Seattle Mayor Ed Murray told members of his Income Inequality Advisory Committee on Tuesday that if they can’t break their current impasse between business and labor, he will introduce his own proposal next week for a $15 minimum wage.
The committee has just one scheduled meeting remaining before Murray’s April 24 deadline, and participants, including those in the mayor’s office, say that a deal still could emerge in the eleventh hour of negotiations.
“Is that posturing? Is that a real deadline? I suspect that many of us will spend every waking hour between now and then trying to come up with an agreement,” said one business representative on the committee who asked not to be identified because the mayor has asked that details of the committee’s negotiations remain confidential.
Dave Freiboth, executive secretary of the King County Labor Council and a committee member, said he also thinks a resolution could still be worked out.
“I’m an old negotiator. We’ve got a week. There’s still hope that we can reach an agreement that’s palatable to both sides,” he said.
Committee members and other observers at Tuesday’s meeting said there are deep divisions over key elements of a minimum-wage proposal, including business’ desire that tips and other forms of compensation be counted toward a $15 minimum.
The two sides also are at odds over how long a phase-in would last, and whether different sizes of business should be treated differently.
Murray’s office declined to say how the mayor’s proposal might deal with those issues if the committee doesn’t come to an agreement.
The organization 15 Now and other low-wage-worker advocates earlier this week filed a city charter amendment that would raise the minimum wage to $15 an hour on Jan. 1 for all businesses with 250 workers or more. Minimum wages at smaller businesses would rise to $11 an hour in 2015, $13 in 2016 and $15 in 2017.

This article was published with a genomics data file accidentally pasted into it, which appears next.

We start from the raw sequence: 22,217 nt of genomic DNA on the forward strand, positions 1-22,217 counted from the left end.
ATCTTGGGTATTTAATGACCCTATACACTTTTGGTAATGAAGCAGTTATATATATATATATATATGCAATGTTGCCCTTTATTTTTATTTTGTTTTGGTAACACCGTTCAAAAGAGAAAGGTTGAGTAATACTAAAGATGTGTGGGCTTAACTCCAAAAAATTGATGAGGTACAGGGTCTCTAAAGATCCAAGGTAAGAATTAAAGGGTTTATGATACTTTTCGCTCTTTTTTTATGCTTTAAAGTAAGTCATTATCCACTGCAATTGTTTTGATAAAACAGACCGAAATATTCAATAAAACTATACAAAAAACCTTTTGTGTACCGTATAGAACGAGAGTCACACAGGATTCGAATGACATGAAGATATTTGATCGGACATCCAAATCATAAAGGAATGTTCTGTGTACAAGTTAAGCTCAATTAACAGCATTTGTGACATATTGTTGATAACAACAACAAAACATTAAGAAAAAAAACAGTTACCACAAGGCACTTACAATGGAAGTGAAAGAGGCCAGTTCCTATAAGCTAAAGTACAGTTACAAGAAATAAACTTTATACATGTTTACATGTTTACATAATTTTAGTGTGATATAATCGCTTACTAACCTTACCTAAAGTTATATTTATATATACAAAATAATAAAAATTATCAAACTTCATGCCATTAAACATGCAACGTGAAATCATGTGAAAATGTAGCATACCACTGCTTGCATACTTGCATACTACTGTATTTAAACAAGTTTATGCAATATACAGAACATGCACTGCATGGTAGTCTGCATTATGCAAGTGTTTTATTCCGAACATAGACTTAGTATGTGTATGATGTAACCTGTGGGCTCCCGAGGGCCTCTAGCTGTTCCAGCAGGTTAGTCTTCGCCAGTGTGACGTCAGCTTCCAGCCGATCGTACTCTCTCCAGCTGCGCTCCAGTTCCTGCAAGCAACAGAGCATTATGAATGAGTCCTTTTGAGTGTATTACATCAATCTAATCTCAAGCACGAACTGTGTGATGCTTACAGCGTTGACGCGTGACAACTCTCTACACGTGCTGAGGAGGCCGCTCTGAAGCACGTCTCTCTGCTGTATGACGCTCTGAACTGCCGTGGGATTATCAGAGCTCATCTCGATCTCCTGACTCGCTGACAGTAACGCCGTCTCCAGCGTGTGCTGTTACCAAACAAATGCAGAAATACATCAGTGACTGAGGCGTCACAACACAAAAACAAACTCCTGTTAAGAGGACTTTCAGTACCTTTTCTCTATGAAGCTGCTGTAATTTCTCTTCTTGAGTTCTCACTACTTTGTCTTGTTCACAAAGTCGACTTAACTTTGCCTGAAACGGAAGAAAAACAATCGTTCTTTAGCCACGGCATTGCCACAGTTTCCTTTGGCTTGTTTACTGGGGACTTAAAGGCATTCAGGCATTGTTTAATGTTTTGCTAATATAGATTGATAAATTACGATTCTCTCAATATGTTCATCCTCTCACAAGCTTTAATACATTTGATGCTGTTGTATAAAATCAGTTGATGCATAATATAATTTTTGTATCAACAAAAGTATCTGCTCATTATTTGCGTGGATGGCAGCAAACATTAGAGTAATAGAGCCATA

They’ve got a national conference planned for April 26 in Seattle, and say that if the mayor doesn’t recommend a strong proposal, they will start collecting the approximately 30,000 signatures needed to qualify the charter amendment for the November ballot.
A business group, OneSeattle, last week rolled out its own proposal. It wants tips and the hourly value of other forms of compensation, such as health-care benefits, subtracted from a $15 minimum wage. It also has proposed a training wage for new workers, and a phase-in for all businesses regardless of size.
The group didn’t specify a phase-in length, but one small-restaurant owner at the OneSeattle news conference suggested 10 years.
High-profile restaurant owners including Tom Douglas say that their tipped, front-of-house workers average $20 an hour and on some shifts make $40 or $50 an hour.
They say the $15 minimum-wage goal is meant to help workers who truly make the current minimum wage of $9.32 an hour. And they say that tips are included in federal wage statements so should be counted as salary.
But low-wage-worker advocates say most minimum-wage workers make far less than the servers at trendy Seattle restaurants.
Sage Wilson, spokesman for Working Washington, which helped organize fast-food worker protests last spring, said tipped workers, who include baristas, hotel maids, doormen and stylists at nail salons, are not only disproportionately women and minorities, but also are disproportionately poor.
“The whole goal of a $15 minimum wage is to lift workers out of poverty,” he said.